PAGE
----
The key here, is that the ring is relatively skinny. Since it's so skinny, it stays warm on the bed. (Preventing the ring itself from delaminating.)

The ring is so tightly laminated to the print bed, when I pull up the ring, it takes the tape right with it. It's basically glued to the print bed.

I've tried literally gluing the part to the print bed, but a big ol' ring works better and is less messy. On my old printer I used to zip tie the part right to the print bed, but my new printer and it's heated bed doesn't require these extreme measures.

I'll post pics later.
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Old 5th May 2017, 08:40 PM   #26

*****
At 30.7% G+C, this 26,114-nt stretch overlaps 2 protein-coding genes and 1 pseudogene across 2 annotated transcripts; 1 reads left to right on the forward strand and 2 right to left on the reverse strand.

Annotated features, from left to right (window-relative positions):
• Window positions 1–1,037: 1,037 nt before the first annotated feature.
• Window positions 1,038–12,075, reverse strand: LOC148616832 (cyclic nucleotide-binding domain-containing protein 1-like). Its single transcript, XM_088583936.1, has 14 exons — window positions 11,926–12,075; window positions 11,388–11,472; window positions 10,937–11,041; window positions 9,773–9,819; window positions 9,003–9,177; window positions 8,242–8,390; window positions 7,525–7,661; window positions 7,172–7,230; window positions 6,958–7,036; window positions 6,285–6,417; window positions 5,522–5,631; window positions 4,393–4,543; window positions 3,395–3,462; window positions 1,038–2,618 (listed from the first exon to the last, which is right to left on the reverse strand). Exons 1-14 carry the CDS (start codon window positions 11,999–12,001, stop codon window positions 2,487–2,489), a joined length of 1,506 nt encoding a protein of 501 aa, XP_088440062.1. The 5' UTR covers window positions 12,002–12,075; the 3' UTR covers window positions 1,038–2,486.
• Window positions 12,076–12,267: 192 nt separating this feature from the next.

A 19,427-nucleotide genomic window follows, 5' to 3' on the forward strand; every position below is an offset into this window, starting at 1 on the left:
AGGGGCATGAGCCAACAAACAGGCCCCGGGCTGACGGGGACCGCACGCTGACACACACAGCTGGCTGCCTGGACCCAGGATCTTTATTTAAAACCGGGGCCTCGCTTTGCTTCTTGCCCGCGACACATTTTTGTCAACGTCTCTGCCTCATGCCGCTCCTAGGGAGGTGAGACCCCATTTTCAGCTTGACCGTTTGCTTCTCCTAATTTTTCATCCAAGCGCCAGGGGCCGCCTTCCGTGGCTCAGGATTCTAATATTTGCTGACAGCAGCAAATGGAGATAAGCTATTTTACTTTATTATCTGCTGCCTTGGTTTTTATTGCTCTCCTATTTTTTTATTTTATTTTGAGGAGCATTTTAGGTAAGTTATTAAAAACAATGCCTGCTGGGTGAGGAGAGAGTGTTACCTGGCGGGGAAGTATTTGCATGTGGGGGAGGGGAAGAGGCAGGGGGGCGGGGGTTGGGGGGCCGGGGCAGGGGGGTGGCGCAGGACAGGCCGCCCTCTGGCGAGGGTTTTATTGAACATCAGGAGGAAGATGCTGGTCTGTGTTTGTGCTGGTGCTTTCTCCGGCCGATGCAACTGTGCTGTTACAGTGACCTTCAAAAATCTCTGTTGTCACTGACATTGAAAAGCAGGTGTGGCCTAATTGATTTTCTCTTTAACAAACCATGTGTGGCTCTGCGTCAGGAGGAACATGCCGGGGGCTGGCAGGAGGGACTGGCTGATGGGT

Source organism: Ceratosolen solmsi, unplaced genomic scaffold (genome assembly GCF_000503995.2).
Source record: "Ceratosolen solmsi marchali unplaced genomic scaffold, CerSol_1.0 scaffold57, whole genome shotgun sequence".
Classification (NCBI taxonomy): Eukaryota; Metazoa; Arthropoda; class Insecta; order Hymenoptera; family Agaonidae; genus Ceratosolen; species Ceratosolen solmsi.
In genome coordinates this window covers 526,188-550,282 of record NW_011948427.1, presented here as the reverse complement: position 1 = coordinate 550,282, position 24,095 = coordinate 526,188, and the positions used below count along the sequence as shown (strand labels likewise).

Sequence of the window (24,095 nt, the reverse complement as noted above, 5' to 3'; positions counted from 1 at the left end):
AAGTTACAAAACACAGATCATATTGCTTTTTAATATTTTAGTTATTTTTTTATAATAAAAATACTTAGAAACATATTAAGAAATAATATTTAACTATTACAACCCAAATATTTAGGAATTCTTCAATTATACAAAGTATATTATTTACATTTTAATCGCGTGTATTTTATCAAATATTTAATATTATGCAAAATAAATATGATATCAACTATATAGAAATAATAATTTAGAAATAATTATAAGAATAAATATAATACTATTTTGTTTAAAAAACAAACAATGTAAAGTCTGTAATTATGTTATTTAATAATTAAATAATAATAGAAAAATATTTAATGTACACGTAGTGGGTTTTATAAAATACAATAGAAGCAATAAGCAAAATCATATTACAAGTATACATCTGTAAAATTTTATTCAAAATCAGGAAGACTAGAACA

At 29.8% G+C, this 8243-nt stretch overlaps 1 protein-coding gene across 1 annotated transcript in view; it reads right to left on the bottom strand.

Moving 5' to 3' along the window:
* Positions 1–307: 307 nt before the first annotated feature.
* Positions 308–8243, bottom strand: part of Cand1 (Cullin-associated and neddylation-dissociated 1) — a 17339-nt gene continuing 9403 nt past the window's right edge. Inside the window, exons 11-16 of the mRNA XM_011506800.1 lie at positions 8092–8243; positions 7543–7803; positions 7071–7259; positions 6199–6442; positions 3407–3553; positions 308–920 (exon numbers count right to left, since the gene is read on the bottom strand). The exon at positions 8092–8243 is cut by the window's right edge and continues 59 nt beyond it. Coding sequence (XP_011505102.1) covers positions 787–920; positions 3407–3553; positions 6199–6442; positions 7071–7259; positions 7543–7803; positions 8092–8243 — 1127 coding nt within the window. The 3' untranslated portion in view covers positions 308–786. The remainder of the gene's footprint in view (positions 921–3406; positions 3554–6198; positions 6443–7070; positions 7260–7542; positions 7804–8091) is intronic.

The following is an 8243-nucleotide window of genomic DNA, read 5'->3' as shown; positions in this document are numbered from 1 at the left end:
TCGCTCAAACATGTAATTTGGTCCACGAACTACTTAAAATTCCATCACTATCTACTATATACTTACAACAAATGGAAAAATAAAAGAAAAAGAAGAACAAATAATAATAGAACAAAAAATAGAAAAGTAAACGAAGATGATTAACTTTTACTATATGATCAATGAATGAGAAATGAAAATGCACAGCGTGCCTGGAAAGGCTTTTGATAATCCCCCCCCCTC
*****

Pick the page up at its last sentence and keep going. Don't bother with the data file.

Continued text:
wesayso is offline wesayso  Netherlands
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Quote:
Originally Posted by Patrick Bateman View Post
I'm also using Slic3r. I tried Cura but Slic3r is good for a control freak like me. Cura seems to print a lot faster but I could probably make Slic3r print faster too. I'm kinda paranoid about tweaking my settings because they seem to be working.
I love Cura but I'll admit Slic3r offers more control

The infill in Cura made for stronger parts, however the newest Repetier has Slic3r Prusa edition. That one has triangle infill from top to bottom.
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Old 5th May 2017, 08:43 PM   #27
onebadmonte is offline onebadmonte  United States
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awesome work bwalso. I've been following your work since the cosine. i've even got a stash of the aura ns6 to build my own cosines. cant wait to see how these turn out for you.